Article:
Syracuse fired Bernie Fine, its longtime associate head basketball coach, Sunday night amid allegations that he had molested several ball boys while they were involved with the program. The university’s action came after a third individual stepped forward to accuse Fine last weekend and a taped phone conversation between Fine’s wife and another accuser was released in which Fine’s wife acknowledged having concerns about her husband having sexual contact with boys.
In addition to prompting Fine’s firing, these developments caused the university’s head basketball coach Jim Boeheim to apologize for comments he made earlier this month in which he said one of Fine’s accusers was “lying” and that “the kid behind this is trying to get money.” Although a police investigation of Fine’s conduct is still ongoing and he should be presumed innocent until proven guilty in accordance with due process, the response that the allegations elicited from Boeheim is a sad follow-up to the recent revelation that Joe Paterno failed to notify law enforcement authorities about allegations of child molestation lodged against Jerry Sandusky, one of his assistant football coaches while at Penn State. These two situations are evidence that major institutions such as colleges and universities need to offer better guidance to employees about how they should handle allegations of sexual misconduct that are filed against their colleagues so as to ensure that accusations are properly investigated and victims are not intimidated into silence.
Chief among the recommendations should be that employees refrain from publicly commenting about allegations of which they lack direct knowledge out of deference for the potential victims of abuse. One of the greatest hurdles to successfully bringing child molesters to justice is that victims often are unwilling to come forward because of the backlash they fear from friends, family and other members of their communities. This concern is amplified in cases such as the one at Syracuse, where the alleged perpetrator is a person of prominence who has a strong public reputation and many resources available to defend himself. Institutions should make clear to their employees that while they are entitled to defend themselves as Boeheim did when accused of knowing about Fine’s alleged misconduct, it is wholly unacceptable to impugn the motives of those who accuse their colleagues.
Moreover, institutions should make clear that employees have a duty to report any credible complaints of sexual misconduct to law enforcement officials in addition to their superiors within the organization. Even when the proper internal procedures are in place for handling such accusations, those charged with carrying them out may be influenced by personal desires to protect their friends or institutions. These shortcomings were on vivid display at Penn State, where members of the athletic department are alleged to have covered up the accusations against Sandusky in the interests of sparing the university a potential scandal.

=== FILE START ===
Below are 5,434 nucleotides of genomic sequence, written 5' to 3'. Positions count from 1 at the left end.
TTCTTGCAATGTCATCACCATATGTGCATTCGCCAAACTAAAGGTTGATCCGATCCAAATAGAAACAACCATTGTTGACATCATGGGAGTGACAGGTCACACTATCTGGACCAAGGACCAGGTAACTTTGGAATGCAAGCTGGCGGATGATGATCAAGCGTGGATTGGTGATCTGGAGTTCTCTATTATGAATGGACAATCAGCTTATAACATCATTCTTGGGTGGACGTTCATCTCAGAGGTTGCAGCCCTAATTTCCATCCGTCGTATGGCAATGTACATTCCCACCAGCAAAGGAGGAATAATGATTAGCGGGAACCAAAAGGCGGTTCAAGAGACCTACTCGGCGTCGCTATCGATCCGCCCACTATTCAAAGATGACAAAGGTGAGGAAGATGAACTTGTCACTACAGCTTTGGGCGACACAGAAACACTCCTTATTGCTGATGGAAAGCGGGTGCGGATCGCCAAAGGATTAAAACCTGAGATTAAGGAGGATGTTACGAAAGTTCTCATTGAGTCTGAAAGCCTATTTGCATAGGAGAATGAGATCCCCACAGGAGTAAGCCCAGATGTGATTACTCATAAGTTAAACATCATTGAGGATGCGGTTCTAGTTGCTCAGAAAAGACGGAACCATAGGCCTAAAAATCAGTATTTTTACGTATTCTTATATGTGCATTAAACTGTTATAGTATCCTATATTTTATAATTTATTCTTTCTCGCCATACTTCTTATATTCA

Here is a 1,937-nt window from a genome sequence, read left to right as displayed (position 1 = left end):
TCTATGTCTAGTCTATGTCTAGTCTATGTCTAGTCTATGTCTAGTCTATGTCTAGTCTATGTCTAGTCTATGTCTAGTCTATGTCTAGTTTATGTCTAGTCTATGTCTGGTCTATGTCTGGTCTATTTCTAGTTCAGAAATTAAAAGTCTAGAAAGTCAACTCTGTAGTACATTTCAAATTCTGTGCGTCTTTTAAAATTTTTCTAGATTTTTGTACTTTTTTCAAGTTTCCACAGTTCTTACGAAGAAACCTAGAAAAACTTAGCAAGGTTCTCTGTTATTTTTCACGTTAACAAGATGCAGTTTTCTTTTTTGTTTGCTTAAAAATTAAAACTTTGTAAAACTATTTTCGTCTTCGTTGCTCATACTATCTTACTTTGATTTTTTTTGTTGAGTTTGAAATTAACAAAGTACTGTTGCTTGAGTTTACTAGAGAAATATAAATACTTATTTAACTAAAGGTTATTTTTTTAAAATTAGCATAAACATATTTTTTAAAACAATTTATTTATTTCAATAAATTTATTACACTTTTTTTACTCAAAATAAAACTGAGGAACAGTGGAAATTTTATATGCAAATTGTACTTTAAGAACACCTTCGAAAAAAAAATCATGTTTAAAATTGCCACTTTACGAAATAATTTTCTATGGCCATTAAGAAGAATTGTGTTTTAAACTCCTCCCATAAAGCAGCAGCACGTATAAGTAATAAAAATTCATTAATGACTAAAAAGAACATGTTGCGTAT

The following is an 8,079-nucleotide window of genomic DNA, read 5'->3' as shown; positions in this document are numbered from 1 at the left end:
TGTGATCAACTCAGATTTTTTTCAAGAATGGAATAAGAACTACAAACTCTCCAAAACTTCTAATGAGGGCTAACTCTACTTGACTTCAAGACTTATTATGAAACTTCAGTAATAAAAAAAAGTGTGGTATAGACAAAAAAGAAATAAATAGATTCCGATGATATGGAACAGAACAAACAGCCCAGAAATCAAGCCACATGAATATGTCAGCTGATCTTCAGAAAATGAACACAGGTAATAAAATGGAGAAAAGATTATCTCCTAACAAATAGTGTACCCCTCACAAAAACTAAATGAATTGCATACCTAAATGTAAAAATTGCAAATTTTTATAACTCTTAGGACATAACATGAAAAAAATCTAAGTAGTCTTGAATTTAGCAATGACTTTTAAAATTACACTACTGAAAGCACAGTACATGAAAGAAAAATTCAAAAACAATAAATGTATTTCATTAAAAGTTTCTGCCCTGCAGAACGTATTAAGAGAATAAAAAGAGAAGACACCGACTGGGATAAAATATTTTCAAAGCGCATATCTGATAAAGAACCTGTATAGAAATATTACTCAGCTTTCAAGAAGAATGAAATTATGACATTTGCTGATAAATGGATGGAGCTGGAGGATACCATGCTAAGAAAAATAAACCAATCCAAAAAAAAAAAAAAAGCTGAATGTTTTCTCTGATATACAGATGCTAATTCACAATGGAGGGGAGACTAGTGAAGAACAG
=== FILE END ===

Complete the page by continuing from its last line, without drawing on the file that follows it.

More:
They are evident to a lesser extent at Syracuse, where Boeheim demonstrated a significant bias in favor of his assistant coach by immediately calling into question the character of those accusing him of abuse. Although no evidence yet exists to suggest that Boeheim had knowledge of the allegations beyond what the university and police investigated in 2005, his attitude suggests that had complaints been brought to his attention alone he might have viewed them with skepticism and been hesitant to take action.
Fortunately, U. Virginia has already indicated a willingness to review its own approach to addressing allegations of misconduct in light of these scandals. “I want U.Va. to learn from negative events that happen at any university … and to model for our students how we can continue to learn and improve,” President Teresa A. Sullivan told the Board of Visitors shortly after Paterno’s firing at Penn State. Although it is far too late to rectify the injustices done to past victims of child sex abuse, Sullivan should follow through on her pledge to engage in institutional self-reflection so that members of the University community will know how to react should such distressing incidents occur here in the future.